Free Speech and the University
Recent conversations around student activism, free speech on campus, and the pedagogical value of debate in the classroom reflect intensifying crises in the university as it engages more and more in the public sphere and is subject to attack from both within and without.
In early November, Chris Bodenner published “The Surprising Revolt at the Most Liberal College in the Country” in The Atlantic, looking at protests at Reed College against a mandatory humanities class, HUM 101. The stated goal of this course is “to engage in original, open-ended, critical inquiry,” but the students’ group Reedies Against Racism (RAR) criticized it for its Eurocentric syllabus. The article points out intimidating tactics used by students, which included personal attacks such as targeting a precariously employed instructor who is also a woman of colour, that do little to help their cause. The article states, “A major crisis for Reed College started when RAR put those core qualities—social justice and academic study—on a collision course.” Bodenner’s framing overlooks that social justice is part of academic study, and makes it seem like the students are sacrificing their learning in the pursuit of social justice. We should also consider, however, that the members of RAR are students who are still learning how to articulate and enact their politics; they need to be educated in effective forms of critique, including direct action.
Much has been written about this specific incident at Reed, and the curriculum is currently under review. What I’m interested in here is why this article at this time? Sit-ins and protests at universities are not new. While we cannot blame Trump for white supremacy, it is well-documented that hate crimes are on the rise and white supremacist groups are emboldened. Despite this increase in hate crimes and hate speech, articles like this make it seem like the real problem—or at the very least an equivalent problem—on campuses is lefty activists and not, say, white supremacists (at multiple universities across countries) putting razorblades behind their white pride posters so people cut their hands trying to take them down. Furthermore, Bodenner’s assertion that Reed is the most “liberal” college in the country allows the protests over HUM 101 to serve as a cautionary tale for what happens when liberals go too far. This incident with RAR provides fuel for false equivalencies between left and right in the vein of media portrayals of antifa.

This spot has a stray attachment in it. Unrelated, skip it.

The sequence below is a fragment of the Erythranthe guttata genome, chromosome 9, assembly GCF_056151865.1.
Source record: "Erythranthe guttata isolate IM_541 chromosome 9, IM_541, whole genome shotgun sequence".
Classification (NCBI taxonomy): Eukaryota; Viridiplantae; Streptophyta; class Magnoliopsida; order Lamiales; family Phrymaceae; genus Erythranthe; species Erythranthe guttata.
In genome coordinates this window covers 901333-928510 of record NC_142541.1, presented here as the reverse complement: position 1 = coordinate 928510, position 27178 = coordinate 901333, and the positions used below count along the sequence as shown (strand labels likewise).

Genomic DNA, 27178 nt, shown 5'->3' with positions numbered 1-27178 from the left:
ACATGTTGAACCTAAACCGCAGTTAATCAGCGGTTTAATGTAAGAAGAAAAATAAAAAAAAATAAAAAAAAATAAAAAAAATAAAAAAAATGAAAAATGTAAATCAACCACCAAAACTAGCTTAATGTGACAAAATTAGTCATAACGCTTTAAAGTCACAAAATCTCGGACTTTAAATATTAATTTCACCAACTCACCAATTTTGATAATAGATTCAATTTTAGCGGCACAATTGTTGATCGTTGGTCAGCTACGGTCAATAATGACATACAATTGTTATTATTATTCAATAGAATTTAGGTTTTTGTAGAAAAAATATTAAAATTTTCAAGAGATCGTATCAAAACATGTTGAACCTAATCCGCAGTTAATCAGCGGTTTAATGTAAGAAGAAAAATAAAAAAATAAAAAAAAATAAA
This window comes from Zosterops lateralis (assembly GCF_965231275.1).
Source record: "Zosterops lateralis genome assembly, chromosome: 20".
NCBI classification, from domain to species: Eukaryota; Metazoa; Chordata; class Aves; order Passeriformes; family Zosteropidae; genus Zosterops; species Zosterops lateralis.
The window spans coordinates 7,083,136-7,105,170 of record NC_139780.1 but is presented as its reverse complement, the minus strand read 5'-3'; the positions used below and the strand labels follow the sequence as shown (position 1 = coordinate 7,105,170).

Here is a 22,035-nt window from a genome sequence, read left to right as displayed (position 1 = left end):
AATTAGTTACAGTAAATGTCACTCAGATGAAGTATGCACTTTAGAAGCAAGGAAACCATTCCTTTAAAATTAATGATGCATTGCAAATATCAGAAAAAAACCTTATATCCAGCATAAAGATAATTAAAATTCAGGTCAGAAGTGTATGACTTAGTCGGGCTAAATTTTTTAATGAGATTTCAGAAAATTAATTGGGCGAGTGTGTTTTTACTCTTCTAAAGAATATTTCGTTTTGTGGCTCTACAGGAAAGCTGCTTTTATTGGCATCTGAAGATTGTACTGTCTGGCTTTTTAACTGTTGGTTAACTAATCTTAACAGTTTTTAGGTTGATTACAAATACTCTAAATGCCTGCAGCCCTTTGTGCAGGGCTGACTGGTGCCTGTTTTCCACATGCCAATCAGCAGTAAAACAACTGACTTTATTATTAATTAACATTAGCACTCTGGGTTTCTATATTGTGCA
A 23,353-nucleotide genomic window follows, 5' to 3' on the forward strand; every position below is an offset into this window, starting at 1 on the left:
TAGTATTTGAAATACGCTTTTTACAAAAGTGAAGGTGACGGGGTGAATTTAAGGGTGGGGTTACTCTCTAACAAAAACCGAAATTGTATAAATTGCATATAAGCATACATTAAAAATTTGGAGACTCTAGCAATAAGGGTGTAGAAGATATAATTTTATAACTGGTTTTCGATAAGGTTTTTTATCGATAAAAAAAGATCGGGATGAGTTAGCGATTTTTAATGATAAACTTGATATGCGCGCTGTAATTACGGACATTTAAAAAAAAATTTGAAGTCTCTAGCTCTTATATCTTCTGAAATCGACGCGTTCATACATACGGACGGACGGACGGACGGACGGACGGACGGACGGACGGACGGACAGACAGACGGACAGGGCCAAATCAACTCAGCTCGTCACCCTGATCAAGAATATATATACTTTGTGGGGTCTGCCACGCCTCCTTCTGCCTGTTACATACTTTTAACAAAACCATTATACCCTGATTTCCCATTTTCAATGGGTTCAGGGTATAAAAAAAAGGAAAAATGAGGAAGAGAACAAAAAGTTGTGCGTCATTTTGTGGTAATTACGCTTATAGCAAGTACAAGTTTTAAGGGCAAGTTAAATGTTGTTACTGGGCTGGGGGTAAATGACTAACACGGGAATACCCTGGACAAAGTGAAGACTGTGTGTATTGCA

External interests would like the university to be more like the public sphere—a marketplace of ideas rather than a site of collaborative knowledge production and critique—as the public sphere model can diffuse the academy as a force for critique. Of course, the university has never really been some kind of space of unalienated labour where meritocracy reigns, and certainly the current trajectory of academia is towards corporatization and the reproduction of the ruling class (consider the tax bill that just passed through the House and Senate, which actively undermines the ability of students without independent income to afford tuition). Yet we can and should identify differences between a street or park where people are protesting and a university campus. In a measured and cogent article in Vox, Robert C. Post looks at the issue of invited speakers who engage in hate speech, arguing that the First Amendment does not apply as it would in the public sphere. Post’s article is worth quoting at length:
The entire purpose of a university is to educate and to expand knowledge, and so everything a university does must be justified by reference to these twin purposes. These objectives govern all university action, inside and outside the classroom; they are as applicable to nonprofessional speech as they are to student and faculty work. To give a simple example, students are free to march with candles chanting, “No means yes, yes means anal,” in a park. The First Amendment gives them the right to do so. But no sane university would tolerate a student group marching through its campus shouting this ugly slogan.”
Because the university has specific goals, we must resist imposing the values of the public sphere when they conflict with learning or knowledge production.
Canadian academia was confronted this month with the issue of free speech on university campuses through an incident at Wilfred Laurier University. Teaching Assistant Lindsay Shepherd recorded and leaked a tape of being reprimanded for presenting a video debating transgender pronouns in a linguistics class. Shepherd has since come out saying that she used to be a leftist but is now moving to the other side, an apparent ideological shift that demonstrates a lack of conviction that would be understandable for a student who is still learning. However, rather than listening to opposing views, Shepherd seems to be doubling down on her position that identity is up for debate, an entrenchment in her position that is happening at the same time as she is gaining followers and being hailed a hero of the alt-right. She is also mobilizing the alt-right to attack people, including me, who are trying to bring clarity to the situation and defend marginalized students; she promotes the blacklisting of professors and has called the university a “mental institution.” I recommend Aadita Chaudhury’s Medium article as a necessary corrective to the mainstream media coverage that inaccurately frames this as a free speech issue.